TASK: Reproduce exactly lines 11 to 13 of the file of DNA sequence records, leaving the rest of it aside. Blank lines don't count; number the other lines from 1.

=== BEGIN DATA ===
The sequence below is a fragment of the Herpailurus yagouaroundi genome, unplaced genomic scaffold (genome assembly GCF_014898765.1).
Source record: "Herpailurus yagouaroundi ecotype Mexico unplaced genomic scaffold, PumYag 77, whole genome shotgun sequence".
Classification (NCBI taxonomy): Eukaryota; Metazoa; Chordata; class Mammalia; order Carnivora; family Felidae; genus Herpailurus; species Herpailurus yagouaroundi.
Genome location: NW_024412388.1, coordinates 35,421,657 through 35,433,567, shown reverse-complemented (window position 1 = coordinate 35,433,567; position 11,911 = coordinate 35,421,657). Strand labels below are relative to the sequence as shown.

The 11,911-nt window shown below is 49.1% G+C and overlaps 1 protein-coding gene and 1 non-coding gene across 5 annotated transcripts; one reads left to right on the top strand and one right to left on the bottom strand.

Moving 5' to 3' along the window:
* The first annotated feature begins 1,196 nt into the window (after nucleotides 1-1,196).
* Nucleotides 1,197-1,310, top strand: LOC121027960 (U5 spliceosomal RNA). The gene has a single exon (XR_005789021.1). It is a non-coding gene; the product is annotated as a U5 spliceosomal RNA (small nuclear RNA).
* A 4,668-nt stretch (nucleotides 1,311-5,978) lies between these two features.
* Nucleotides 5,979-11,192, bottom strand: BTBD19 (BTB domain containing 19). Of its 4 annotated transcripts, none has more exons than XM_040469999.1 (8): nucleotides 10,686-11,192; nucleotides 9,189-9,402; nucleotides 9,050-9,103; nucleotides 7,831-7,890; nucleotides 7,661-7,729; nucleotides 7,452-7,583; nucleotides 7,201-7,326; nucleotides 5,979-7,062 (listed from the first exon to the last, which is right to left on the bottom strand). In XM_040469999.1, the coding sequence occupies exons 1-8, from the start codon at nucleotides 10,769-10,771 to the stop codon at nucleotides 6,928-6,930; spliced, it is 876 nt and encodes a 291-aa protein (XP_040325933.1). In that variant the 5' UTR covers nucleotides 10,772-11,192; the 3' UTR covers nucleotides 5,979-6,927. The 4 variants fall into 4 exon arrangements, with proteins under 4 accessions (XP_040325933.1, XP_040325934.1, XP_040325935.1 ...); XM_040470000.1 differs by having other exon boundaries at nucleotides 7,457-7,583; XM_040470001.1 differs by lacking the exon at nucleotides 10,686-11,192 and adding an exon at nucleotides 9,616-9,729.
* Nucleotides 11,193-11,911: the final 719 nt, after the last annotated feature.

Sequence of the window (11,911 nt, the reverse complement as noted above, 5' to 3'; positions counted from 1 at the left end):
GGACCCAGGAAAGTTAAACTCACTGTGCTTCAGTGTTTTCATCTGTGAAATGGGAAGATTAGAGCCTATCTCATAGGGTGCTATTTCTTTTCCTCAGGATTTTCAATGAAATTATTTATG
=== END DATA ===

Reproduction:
* Nucleotides 11,193-11,911: the final 719 nt, after the last annotated feature.

Sequence of the window (11,911 nt, the reverse complement as noted above, 5' to 3'; positions counted from 1 at the left end):
GGACCCAGGAAAGTTAAACTCACTGTGCTTCAGTGTTTTCATCTGTGAAATGGGAAGATTAGAGCCTATCTCATAGGGTGCTATTTCTTTTCCTCAGGATTTTCAATGAAATTATTTATG